UPDATE: iTunes is now streaming Clapton’s album on First Play.
Eric Clapton is at the helm of two new collaborative tracks from The Breeze, his upcoming tribute to the late blues legend, JJ Cale, “Train to Nowhere” and “Don’t Wait,” both of which premiered Tuesday on Guitar World and Billboard, respectively.
On the swinging “Don’t Wait,” Clapton trades solos with John Mayer and the two double up on vocal duties as well, creating some dry, near-harmonies that manage to both belie and behoove the track’s good-times-roll vibe.
Meanwhile, Clapton joins forces with Mark Knopfler and Don White for a steady-chugging rendition of “Train to Nowhere,” which interweaves the trio’s vocals, dueling guitars and the far-off wail of a harmonica. You can also check out Clapton’s version of “Cajun Moon” and Cale’s classic rambling anthem, “Call Me the Breeze,” both of which premiered on Rolling Stone earlier this week.
Knopfler and Mayer are among a slew of guests set to appear on The Breeze: An Appreciation of JJ Cale, which sees release on July 29th and includes appearances by Tom Petty, Willie Nelson, Derek Trucks, Christine Lakeland, Albert Lee and more.
Clapton has recorded a number of Cale songs throughout his career — including “After Midnight” and “Cocaine” — and even had the guitarist join him on a rendition of “Angel” for his 2013 album, Old Sock. Clapton told Billboard he and Cale cut a number of other tracks, which he plans to release on future albums after they’re finished and if he can get permission from Cale’s estate.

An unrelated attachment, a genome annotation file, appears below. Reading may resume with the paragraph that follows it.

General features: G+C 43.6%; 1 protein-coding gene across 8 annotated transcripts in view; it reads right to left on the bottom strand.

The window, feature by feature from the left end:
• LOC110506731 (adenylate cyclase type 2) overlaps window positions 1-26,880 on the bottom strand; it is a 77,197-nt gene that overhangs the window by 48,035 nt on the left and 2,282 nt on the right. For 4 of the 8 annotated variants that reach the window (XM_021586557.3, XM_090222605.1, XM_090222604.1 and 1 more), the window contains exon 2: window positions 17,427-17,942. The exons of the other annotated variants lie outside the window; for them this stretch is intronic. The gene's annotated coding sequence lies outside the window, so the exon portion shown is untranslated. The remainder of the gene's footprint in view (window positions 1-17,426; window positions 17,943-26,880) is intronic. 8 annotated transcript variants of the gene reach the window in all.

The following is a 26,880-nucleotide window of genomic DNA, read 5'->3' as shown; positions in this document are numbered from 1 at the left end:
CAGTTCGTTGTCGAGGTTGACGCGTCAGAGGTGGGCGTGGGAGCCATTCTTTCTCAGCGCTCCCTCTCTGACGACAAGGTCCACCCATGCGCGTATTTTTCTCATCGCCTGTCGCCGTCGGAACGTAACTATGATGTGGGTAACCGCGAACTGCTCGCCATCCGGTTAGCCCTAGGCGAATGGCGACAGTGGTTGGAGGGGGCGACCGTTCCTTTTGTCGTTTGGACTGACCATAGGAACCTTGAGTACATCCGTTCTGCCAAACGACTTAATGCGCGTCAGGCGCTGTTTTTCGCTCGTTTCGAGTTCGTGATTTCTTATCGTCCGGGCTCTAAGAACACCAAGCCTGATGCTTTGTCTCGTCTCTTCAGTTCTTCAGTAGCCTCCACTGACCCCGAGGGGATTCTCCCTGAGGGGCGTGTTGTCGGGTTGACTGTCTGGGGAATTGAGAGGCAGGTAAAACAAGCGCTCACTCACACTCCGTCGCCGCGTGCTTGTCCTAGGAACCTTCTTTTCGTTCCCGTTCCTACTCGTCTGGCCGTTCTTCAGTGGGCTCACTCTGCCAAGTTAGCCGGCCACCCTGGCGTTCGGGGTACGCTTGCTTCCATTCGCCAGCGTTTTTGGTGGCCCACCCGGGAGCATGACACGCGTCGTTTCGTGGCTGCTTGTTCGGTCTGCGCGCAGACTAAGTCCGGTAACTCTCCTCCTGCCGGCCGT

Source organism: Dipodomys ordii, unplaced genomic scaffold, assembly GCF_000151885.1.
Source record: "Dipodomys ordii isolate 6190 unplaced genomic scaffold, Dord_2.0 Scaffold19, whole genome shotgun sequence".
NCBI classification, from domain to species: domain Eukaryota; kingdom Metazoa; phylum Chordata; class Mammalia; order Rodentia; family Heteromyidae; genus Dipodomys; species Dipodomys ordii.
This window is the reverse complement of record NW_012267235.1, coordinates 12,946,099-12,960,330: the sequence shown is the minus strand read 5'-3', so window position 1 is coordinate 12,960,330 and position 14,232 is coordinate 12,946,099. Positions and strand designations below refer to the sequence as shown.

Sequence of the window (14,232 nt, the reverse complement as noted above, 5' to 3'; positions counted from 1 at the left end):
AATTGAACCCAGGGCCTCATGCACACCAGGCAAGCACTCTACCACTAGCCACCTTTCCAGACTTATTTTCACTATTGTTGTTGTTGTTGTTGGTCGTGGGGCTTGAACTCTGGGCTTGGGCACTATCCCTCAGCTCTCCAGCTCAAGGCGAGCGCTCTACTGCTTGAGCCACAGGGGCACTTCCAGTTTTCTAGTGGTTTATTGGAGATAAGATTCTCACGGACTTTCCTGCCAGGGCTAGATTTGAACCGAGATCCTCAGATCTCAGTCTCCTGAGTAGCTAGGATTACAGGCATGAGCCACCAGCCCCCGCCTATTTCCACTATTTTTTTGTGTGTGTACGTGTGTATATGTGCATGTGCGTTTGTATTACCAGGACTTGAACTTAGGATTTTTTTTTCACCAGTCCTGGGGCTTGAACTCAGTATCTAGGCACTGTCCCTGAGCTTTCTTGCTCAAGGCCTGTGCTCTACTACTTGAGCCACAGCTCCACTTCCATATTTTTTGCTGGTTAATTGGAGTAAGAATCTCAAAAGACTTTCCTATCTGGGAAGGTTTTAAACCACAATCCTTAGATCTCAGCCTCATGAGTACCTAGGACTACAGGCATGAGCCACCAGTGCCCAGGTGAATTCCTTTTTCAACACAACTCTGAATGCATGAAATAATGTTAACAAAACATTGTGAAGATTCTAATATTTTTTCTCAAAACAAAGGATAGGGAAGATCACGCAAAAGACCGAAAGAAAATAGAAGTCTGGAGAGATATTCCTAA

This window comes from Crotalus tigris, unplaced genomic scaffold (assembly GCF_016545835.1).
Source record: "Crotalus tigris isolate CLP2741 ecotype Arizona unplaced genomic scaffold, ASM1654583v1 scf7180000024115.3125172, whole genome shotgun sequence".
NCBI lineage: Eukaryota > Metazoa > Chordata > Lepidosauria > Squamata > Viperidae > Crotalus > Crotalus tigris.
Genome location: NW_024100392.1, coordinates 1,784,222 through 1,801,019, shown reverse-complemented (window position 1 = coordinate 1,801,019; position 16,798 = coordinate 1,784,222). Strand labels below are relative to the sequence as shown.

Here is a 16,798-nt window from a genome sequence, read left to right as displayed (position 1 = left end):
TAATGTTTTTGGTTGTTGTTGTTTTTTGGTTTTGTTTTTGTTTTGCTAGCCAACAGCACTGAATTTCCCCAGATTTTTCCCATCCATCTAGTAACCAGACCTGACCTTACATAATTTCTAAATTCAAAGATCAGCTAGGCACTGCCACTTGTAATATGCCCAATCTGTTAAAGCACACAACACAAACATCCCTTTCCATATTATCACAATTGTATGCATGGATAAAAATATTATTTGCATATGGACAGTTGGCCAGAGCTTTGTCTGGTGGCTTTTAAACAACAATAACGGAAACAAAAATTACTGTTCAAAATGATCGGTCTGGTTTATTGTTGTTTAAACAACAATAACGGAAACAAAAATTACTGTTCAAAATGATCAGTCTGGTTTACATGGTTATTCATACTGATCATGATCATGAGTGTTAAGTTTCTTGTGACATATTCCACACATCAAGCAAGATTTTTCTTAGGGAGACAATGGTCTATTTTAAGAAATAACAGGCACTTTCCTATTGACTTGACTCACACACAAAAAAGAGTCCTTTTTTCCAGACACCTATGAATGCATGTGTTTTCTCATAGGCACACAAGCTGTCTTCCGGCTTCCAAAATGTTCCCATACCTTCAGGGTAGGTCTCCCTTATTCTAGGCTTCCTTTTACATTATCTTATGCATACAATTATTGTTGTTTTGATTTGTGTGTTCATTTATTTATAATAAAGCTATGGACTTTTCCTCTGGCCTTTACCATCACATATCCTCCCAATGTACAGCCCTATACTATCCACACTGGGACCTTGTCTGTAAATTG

Clapton conceived The Breeze while poring over Cale’s music on his flight from London to Los Angeles to attend the musician’s funeral last summer. During a recent interview with Rolling Stone he spoke about the early stages of the album, as well as Cale’s influence on his own music: “When I started talking about this album with Dave Kaplan, who runs [Clapton’s label] Surfdog, he had only heard the JJ songs that I covered. In Europe, we heard JJ as Americana; all the roots put together. JJ was very self-critical [and] dismissive about his gifts. He was happy to just be known as a songwriter. But when I tried to play like him — it’s beyond most musicians. We get too heavy-handed. He had a touch that was sensitive and subtle.”